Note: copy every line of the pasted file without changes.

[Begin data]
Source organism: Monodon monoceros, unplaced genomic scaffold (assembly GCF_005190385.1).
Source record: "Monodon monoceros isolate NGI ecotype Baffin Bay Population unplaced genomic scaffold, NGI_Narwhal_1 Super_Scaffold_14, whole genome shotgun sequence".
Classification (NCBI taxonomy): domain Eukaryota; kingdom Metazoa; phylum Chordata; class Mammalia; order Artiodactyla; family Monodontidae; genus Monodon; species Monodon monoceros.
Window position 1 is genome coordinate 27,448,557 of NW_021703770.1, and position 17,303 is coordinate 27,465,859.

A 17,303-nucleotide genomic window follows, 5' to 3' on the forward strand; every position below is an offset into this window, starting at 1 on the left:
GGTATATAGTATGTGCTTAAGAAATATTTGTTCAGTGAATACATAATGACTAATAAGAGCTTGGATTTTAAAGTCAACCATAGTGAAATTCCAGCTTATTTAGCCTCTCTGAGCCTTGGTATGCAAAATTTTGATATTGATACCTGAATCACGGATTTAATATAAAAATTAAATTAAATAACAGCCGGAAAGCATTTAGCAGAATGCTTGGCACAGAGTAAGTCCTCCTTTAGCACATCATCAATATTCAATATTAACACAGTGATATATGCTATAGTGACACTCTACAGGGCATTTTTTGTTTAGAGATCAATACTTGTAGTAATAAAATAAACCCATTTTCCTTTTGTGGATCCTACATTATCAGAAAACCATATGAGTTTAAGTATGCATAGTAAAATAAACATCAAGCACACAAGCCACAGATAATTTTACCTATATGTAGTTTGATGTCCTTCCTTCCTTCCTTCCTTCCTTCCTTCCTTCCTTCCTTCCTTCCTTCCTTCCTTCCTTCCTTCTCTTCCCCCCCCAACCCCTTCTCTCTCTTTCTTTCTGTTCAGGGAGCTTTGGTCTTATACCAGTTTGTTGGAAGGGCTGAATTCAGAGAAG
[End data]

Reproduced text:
Source organism: Monodon monoceros, unplaced genomic scaffold (assembly GCF_005190385.1).
Source record: "Monodon monoceros isolate NGI ecotype Baffin Bay Population unplaced genomic scaffold, NGI_Narwhal_1 Super_Scaffold_14, whole genome shotgun sequence".
Classification (NCBI taxonomy): domain Eukaryota; kingdom Metazoa; phylum Chordata; class Mammalia; order Artiodactyla; family Monodontidae; genus Monodon; species Monodon monoceros.
Window position 1 is genome coordinate 27,448,557 of NW_021703770.1, and position 17,303 is coordinate 27,465,859.

A 17,303-nucleotide genomic window follows, 5' to 3' on the forward strand; every position below is an offset into this window, starting at 1 on the left:
GGTATATAGTATGTGCTTAAGAAATATTTGTTCAGTGAATACATAATGACTAATAAGAGCTTGGATTTTAAAGTCAACCATAGTGAAATTCCAGCTTATTTAGCCTCTCTGAGCCTTGGTATGCAAAATTTTGATATTGATACCTGAATCACGGATTTAATATAAAAATTAAATTAAATAACAGCCGGAAAGCATTTAGCAGAATGCTTGGCACAGAGTAAGTCCTCCTTTAGCACATCATCAATATTCAATATTAACACAGTGATATATGCTATAGTGACACTCTACAGGGCATTTTTTGTTTAGAGATCAATACTTGTAGTAATAAAATAAACCCATTTTCCTTTTGTGGATCCTACATTATCAGAAAACCATATGAGTTTAAGTATGCATAGTAAAATAAACATCAAGCACACAAGCCACAGATAATTTTACCTATATGTAGTTTGATGTCCTTCCTTCCTTCCTTCCTTCCTTCCTTCCTTCCTTCCTTCCTTCCTTCCTTCCTTCCTTCCTTCTCTTCCCCCCCCAACCCCTTCTCTCTCTTTCTTTCTGTTCAGGGAGCTTTGGTCTTATACCAGTTTGTTGGAAGGGCTGAATTCAGAGAAG